MASERU — “Our employees can go if they want”.
That is the reaction of Sinohydro Corporation, a Chinese-owned company, to a strike that brought the construction of Metolong Dam to a halt on Friday.
Sinohydro Corporation was hired last year to build the Metolong Dam and Raw Water Pump station.
The M540 million project which is expected to be completed by 2013 is funded by the government of Lesotho, South Africa, the World Bank, the Millennium Challenge Corporation and the European Investment Bank.
The strike at Sinohydro Corporation is likely to delay the project.
But that doesn’t seem to worry Sinohydro Corporation’s manager, Song Yi Jun.
Song said the striking employees can go if they are not happy with their salaries and working conditions.
The employees went on strike after the management refused to increase their wages, pay overtime and improve their work conditions.
Song told the Sunday Express that the company will not review the salaries because it is already offering more than what other companies in the construction industry are paying.
If the employees are not happy with their salaries they can look for jobs elsewhere, he said.
“We believe that we pay them salaries that are higher than the market rate and if they are not happy they can go because we cannot increase the current salaries,” Song said.
“We have trained these people as they were not skilled; they knew nothing about the construction of a dam.
“On top of that we offer them better salaries so we don’t know what more they want.”
Song said the skills the employees acquired at his construction company will benefit them in future when they seek employment at other companies.
The company will not be held to ransom by the striking workers because there are thousands of other people who are desperate for jobs, he added.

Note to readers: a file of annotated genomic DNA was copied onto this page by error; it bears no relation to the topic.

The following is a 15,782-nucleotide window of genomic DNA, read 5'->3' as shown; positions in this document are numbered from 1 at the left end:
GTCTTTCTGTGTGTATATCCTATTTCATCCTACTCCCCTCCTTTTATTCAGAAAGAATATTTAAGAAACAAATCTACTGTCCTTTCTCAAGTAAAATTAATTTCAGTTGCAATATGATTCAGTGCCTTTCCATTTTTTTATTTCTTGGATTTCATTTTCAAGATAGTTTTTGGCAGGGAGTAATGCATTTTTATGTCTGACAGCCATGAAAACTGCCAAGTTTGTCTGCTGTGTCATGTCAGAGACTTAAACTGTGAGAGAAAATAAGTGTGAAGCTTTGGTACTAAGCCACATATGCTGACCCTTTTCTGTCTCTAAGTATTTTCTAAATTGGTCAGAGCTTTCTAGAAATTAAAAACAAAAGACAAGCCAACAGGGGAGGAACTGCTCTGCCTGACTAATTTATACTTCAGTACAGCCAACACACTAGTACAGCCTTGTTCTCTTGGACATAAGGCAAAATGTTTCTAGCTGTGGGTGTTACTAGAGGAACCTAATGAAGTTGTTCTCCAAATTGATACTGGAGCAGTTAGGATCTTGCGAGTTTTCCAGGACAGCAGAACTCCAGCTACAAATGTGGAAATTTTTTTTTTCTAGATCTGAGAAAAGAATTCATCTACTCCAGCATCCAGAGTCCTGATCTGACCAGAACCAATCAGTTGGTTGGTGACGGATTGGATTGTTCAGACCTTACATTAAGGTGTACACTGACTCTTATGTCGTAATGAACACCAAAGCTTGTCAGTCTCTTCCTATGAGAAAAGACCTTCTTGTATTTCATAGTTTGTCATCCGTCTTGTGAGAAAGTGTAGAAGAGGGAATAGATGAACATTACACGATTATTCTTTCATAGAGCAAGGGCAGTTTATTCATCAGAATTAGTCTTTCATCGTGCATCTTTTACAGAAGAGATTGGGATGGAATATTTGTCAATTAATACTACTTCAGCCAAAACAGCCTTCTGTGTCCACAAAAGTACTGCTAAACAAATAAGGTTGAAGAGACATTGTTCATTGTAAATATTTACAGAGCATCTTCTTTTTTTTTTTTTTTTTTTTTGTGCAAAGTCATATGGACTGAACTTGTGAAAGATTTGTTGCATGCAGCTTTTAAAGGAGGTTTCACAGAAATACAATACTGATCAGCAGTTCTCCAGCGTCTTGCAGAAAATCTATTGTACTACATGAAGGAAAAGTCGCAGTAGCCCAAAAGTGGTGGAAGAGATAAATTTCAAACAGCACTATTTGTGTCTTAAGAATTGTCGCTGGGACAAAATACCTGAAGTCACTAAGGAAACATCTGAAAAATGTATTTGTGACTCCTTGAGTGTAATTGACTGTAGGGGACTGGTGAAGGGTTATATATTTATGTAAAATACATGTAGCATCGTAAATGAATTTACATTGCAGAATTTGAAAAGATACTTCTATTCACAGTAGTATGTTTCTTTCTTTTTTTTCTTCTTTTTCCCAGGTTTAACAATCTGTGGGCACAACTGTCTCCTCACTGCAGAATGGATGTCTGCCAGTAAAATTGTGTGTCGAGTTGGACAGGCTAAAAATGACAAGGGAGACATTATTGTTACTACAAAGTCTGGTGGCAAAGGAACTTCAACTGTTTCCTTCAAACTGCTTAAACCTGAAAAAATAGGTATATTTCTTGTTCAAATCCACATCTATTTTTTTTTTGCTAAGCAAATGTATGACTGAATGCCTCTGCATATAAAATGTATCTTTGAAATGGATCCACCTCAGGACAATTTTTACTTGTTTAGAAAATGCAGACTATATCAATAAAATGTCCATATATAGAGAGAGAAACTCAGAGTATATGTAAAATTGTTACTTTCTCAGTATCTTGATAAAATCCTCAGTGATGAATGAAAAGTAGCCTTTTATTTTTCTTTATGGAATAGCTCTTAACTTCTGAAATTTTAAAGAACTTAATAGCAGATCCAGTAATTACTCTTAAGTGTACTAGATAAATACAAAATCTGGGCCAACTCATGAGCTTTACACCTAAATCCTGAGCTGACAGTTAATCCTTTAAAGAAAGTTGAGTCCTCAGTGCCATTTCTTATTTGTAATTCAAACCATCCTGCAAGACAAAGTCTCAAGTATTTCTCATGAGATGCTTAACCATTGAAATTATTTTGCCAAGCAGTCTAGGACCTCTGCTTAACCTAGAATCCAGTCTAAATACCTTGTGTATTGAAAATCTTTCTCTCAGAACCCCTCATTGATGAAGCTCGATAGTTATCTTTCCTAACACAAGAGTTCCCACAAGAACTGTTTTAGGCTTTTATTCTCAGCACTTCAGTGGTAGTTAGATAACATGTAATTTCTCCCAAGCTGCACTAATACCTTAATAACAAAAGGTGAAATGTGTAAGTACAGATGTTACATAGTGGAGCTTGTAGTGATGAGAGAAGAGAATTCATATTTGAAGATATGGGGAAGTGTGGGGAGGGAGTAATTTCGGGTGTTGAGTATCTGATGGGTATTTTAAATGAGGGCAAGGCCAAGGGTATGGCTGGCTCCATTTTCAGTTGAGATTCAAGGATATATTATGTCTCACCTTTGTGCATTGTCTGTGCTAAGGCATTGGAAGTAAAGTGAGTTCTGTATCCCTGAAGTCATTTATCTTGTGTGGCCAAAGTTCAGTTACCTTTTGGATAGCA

“This action is against the wishes of Basotho as they are expecting this dam to be finished so that they can get water.
“We will increase salaries according to their performance at their department. They are free to do what they want to do”.
Song alleged that the Lesotho Workers Association (Lewa), a labour union, had instigated the strike.
But Lewa’s secretary general, Mosesanyane Masoebe, said it was the company that had caused the strike after it failed to negotiate with the employees.
“We tried to talk to the management about the employees’ grievances but they were not willing to negotiate,” Masoebe said.
“This matter was even taken to the Directorate of Dispute Prevention and Resolution (DDPR) to be resolved,” he said.
Masoebe said the employees will continue with the strike until their grievances are addressed.
One of the employees who refused to be named said there is discrimination at the company.
“The Chinese and Basotho employees are not treated equally.
“Chinese are the only ones who get benefits at this company,” she said.
“Accommodation on site is meant for Chinese only and one that is being completed for Basotho does not separate male and females.
“They even share bathrooms.”
She alleged that Basotho employees drink water drawn from the river while Chinese employees get bottled water.
The company’s doctor is a Chinese who cannot communicate with us because he does not speak English, she said.
Tsepiso Rantle, another employee, said they will not go back to work until their concerns have been addressed.
“We want our employer to give us a living wage, food and transport allowances and higher overtime payment,” Rantle said.
“We need better working conditions and safety clothes as most of us use our clothes to work,” he said.
The dam wall to be built on the Phuthiatsana River in the Thaba-Bosiu area will be 73 metres high.
It will have the capacity to hold 53 million cubic metres of water.
Metolong Authority’s chief executive, Adris Mahmoud, has already warned Sinohydro Corporation that the strike will severely affect the project.